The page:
this is the kind of lop-sided( and
undemocratic) representation that
we have in-the AYD. I don't be-
lieve that AYD could be called a
Communist controlled group at
this time, but there is apparently
a possibility of its becoming one,
There are two, and only two,
choices for the non-Communist
members of AYD. We can aband-on
AYD to the Coxpmunists, thus re-
ducing its membership by 90 p r-
cent, making it a group of such
insignificant size that even ov
ernor Siger would be unlike t
notice its existence, and leaving
ourselves without an organization
Or we can assert ourselves within
it, and, take, by the democratic
methods that are open to us, ox
proportionate share of the leader-
ship. If we do neither, we wil
gradually find ourselves support-
ing more and more objectives thai
we do not believe in, and in the
end find ourselves purged as "sub-
versives," when in reality we are
only saps. --David F. Rose

j g

CURRENT

MOVIES

At the State.."

CALENDAR GIRL (Republic),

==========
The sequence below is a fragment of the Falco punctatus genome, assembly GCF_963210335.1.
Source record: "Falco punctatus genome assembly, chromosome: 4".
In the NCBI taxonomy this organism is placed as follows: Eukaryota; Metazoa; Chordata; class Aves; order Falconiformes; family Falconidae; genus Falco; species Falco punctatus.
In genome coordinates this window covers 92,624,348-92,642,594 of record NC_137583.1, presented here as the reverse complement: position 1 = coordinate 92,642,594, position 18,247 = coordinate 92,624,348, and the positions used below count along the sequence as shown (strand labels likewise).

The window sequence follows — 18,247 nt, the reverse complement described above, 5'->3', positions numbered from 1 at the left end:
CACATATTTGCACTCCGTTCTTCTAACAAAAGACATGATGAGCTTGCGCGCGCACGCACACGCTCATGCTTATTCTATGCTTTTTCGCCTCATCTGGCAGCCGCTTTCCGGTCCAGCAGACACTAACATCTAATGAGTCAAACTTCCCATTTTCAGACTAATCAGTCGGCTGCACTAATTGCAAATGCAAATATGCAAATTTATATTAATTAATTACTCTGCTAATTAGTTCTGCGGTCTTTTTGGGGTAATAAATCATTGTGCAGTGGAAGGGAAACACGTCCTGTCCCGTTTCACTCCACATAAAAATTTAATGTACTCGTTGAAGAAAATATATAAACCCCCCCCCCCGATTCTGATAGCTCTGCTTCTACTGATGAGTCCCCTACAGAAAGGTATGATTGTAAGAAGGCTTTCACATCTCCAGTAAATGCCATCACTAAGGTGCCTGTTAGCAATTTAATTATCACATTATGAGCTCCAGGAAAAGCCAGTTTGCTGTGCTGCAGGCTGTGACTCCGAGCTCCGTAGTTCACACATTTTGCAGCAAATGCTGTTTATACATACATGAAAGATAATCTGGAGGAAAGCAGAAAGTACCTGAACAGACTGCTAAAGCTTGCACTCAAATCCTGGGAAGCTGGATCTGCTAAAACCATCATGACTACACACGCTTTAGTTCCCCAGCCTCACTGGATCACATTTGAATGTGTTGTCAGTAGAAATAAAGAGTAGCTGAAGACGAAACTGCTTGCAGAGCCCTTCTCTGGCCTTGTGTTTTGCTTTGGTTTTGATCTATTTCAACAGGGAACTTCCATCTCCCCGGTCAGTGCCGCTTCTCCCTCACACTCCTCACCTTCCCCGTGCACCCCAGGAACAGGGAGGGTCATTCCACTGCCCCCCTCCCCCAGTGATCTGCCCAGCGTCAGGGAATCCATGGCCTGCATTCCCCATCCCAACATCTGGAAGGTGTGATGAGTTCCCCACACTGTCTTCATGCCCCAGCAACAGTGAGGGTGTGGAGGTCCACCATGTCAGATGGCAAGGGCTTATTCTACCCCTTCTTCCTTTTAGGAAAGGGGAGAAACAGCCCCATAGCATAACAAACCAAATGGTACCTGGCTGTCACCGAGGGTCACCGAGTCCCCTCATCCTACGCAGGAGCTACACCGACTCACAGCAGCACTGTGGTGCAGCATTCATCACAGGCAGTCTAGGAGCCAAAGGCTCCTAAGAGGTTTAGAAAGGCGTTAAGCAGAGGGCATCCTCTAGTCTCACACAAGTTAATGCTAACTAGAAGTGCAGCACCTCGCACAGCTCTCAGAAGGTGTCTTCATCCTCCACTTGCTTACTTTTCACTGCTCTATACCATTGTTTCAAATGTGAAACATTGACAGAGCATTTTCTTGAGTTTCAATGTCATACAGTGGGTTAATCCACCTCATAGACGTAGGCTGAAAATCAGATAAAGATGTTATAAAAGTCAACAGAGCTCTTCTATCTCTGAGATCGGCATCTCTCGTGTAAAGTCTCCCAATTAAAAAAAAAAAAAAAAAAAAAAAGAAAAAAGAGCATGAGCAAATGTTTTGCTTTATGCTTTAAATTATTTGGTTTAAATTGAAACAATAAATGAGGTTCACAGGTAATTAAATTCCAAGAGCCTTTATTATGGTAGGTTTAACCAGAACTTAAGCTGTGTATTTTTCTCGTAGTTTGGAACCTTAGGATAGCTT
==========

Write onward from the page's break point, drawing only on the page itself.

Frazee, William Marshall

Jane

THIS IS an unpretentious minor musical
that runs to adequate entertainment.
The story concerns a daring (for 1900) cal-
endar portrait that falls in the class of
pin-ups. The scene is laid in Greenwich
Village and the set is rife with the more
Bohemian talent of the day plus the local
fire depatment, headed by Victor McLag-
len, who hasn't changed a bit. There's plen-
ty of corn, but it's more or less honest.
At the Michigan . .
THE VERDICT (Warners), Peter Lorre,
Sydney Greenstreet, Joan Lorring.'
THIS IS the usual Greenstreet - Lorre
formula that Warners whips up every
now and then and that always adds up to
competence if nothing else. The murder
this time is something of a perfect crime.
The unraveling of the plot is carried off
without a hitch. There are a few comedy
moments to lighten the normal burden of
suspense. Everyone acts along with the
skill an(, precision of well-oiled machines.
Peter Lrre, if you like Peter Lorre, is still
worth the price of admission.
-Joan Fiske

.

Fifty-Seventh Year
Edited and managed by studen
the University of Michigan unde
authority of the Board in Contr
Student Publications.
Editorial Staff
Paul Harsha.........Managing I
Clayton Dickey...........City E
Milton Freudenheim .Editorial Di:
Mary Brush..........Associate M
Ann Kutz ............Associate 1
Clyde Recht......... Associate 3
Jack Martin ........Sports.I
Archie Parsons Associate Sports I
Joan Wilk.........Women's >
Lynne Ford Associate Women's I
Business Staff
Robert E. Potter .... General Ma
Janet Cork......."Business Ma
Nancy Helmick .. Advertising Ma

BARNABY